September 15th:

Video stills from "I Love Your Work," 2011, Jonathan Harris

Social Media Show, The Pace Gallery, 510 West 25th Street. Opening reception: September 15th, 6-8 PM.  Through October 15th.

We’re suspicious: this could easily be a cheap publicity grab to capitalize on the current popularity of social media, and some of the names are a little too trendy – Talking Heads singer David Byrne, performer and recent Modern Painters cover model Miranda July, and current New Media Hero Aram Bartholl are all included. I'm guessing this show will be a stinker for the pretty simple reason that almost none of the work actually employs social media; I'm listing it regardless, because the title at least indicates a topic I'm interested in. I'll reserve my thoughts on the individual works until after the show has launched, and leave readers with the following description of the first work described in the press release: A series of picture frames that shuffle images drawn from the Internet of politicians arguing.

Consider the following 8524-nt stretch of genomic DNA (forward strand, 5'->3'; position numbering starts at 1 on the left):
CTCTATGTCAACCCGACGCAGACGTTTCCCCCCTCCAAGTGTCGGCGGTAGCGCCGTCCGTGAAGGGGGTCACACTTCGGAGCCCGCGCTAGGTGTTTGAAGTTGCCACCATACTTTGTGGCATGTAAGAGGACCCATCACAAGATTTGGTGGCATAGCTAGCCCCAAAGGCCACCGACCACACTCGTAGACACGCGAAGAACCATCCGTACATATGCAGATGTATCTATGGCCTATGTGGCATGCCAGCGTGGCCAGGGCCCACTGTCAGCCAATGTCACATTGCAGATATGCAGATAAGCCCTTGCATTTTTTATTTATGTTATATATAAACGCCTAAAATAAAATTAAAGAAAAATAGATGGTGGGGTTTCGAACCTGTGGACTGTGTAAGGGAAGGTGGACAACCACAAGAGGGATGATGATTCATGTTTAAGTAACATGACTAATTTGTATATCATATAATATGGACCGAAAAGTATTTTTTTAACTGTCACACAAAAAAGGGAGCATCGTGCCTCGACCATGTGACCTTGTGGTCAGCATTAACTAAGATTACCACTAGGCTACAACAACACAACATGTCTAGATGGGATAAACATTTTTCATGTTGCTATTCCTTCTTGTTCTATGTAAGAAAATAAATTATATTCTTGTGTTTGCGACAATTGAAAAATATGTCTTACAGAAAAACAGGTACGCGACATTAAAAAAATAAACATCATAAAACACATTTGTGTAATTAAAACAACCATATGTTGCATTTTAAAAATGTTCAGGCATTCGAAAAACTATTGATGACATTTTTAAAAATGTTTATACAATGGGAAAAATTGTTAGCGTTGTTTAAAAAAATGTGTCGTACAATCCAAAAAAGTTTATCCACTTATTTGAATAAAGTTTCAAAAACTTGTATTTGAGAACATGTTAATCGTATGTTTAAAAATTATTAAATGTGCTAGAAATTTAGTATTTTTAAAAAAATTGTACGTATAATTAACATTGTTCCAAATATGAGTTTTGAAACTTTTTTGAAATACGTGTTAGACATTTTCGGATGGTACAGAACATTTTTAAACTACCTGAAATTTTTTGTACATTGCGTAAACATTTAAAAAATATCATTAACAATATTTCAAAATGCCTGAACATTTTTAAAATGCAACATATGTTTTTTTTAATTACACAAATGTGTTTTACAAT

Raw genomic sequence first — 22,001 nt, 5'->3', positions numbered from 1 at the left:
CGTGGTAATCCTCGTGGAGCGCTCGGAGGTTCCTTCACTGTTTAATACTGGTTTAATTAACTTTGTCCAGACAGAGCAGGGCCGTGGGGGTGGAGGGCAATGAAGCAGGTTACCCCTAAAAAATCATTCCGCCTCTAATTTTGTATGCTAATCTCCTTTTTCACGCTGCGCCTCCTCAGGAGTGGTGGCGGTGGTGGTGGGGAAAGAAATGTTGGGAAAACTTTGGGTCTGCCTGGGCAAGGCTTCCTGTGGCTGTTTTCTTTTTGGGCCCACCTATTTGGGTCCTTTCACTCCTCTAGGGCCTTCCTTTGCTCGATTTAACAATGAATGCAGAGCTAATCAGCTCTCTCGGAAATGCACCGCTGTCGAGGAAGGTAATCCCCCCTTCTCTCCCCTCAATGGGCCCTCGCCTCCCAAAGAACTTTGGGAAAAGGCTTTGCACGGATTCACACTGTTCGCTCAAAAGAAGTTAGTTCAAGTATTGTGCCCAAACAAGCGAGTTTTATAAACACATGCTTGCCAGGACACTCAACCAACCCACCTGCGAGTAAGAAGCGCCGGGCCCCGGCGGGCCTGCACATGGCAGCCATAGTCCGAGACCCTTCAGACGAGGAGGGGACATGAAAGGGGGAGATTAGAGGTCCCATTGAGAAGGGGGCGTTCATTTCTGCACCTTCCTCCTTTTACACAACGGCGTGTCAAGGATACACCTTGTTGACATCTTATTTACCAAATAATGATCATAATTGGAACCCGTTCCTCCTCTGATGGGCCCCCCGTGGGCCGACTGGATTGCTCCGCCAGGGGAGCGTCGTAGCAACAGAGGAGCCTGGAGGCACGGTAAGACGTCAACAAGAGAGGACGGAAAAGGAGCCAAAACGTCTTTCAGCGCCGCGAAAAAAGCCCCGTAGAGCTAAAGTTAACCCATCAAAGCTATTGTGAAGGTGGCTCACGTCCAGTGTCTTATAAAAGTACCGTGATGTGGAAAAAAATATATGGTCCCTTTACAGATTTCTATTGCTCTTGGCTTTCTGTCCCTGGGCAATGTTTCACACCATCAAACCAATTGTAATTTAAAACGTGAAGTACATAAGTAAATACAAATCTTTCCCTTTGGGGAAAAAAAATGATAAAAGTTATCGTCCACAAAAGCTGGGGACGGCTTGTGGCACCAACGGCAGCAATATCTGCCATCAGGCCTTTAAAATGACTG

Participating artists include: Christopher Baker, Aram Bartholl, David Byrne, Jonathan Harris, Robert Heinecken, Miranda July & Harrell Fletcher, Sep Kamvar and Penelope Umbrico – Paddy Johnson

 

September 16th:

Tamara Zahaykevich, studio view August 2011

Tamara Zahaykevich, Hey Harmonica!, Kansas Gallery, 59 Franklin Street. Opening reception: September 16th, 6-9 PM. Through October 29th.